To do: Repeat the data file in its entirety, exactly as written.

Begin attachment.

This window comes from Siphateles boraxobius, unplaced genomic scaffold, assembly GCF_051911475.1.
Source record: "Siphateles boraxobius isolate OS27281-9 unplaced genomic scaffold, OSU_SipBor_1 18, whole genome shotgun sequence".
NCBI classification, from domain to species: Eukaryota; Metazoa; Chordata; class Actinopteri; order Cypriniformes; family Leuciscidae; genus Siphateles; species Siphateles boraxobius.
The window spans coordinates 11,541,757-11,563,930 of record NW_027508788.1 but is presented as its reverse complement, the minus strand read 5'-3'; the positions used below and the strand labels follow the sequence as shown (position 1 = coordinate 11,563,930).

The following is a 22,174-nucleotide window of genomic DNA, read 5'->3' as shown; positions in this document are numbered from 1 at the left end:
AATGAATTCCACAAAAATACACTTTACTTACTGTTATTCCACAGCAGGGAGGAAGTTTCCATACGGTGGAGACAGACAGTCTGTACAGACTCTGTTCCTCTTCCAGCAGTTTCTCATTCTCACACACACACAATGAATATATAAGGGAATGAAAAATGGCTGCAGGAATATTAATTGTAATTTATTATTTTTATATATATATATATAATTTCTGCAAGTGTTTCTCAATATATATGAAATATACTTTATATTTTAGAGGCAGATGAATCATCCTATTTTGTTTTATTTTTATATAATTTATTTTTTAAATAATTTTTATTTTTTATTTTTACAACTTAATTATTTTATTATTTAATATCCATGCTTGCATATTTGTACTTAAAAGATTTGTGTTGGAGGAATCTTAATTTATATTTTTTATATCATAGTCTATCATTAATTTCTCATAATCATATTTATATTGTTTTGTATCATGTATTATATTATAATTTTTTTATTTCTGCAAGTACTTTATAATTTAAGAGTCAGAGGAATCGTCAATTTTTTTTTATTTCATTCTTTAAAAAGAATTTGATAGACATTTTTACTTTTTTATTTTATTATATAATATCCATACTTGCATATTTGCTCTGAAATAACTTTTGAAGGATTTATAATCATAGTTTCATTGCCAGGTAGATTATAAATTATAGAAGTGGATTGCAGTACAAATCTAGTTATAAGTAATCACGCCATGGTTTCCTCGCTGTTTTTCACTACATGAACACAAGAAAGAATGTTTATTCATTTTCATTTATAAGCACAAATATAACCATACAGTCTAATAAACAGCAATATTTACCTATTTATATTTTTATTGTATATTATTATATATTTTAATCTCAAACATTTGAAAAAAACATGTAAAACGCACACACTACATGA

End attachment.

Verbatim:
This window comes from Siphateles boraxobius, unplaced genomic scaffold, assembly GCF_051911475.1.
Source record: "Siphateles boraxobius isolate OS27281-9 unplaced genomic scaffold, OSU_SipBor_1 18, whole genome shotgun sequence".
NCBI classification, from domain to species: Eukaryota; Metazoa; Chordata; class Actinopteri; order Cypriniformes; family Leuciscidae; genus Siphateles; species Siphateles boraxobius.
The window spans coordinates 11,541,757-11,563,930 of record NW_027508788.1 but is presented as its reverse complement, the minus strand read 5'-3'; the positions used below and the strand labels follow the sequence as shown (position 1 = coordinate 11,563,930).

The following is a 22,174-nucleotide window of genomic DNA, read 5'->3' as shown; positions in this document are numbered from 1 at the left end:
AATGAATTCCACAAAAATACACTTTACTTACTGTTATTCCACAGCAGGGAGGAAGTTTCCATACGGTGGAGACAGACAGTCTGTACAGACTCTGTTCCTCTTCCAGCAGTTTCTCATTCTCACACACACACAATGAATATATAAGGGAATGAAAAATGGCTGCAGGAATATTAATTGTAATTTATTATTTTTATATATATATATATAATTTCTGCAAGTGTTTCTCAATATATATGAAATATACTTTATATTTTAGAGGCAGATGAATCATCCTATTTTGTTTTATTTTTATATAATTTATTTTTTAAATAATTTTTATTTTTTATTTTTACAACTTAATTATTTTATTATTTAATATCCATGCTTGCATATTTGTACTTAAAAGATTTGTGTTGGAGGAATCTTAATTTATATTTTTTATATCATAGTCTATCATTAATTTCTCATAATCATATTTATATTGTTTTGTATCATGTATTATATTATAATTTTTTTATTTCTGCAAGTACTTTATAATTTAAGAGTCAGAGGAATCGTCAATTTTTTTTTATTTCATTCTTTAAAAAGAATTTGATAGACATTTTTACTTTTTTATTTTATTATATAATATCCATACTTGCATATTTGCTCTGAAATAACTTTTGAAGGATTTATAATCATAGTTTCATTGCCAGGTAGATTATAAATTATAGAAGTGGATTGCAGTACAAATCTAGTTATAAGTAATCACGCCATGGTTTCCTCGCTGTTTTTCACTACATGAACACAAGAAAGAATGTTTATTCATTTTCATTTATAAGCACAAATATAACCATACAGTCTAATAAACAGCAATATTTACCTATTTATATTTTTATTGTATATTATTATATATTTTAATCTCAAACATTTGAAAAAAACATGTAAAACGCACACACTACATGA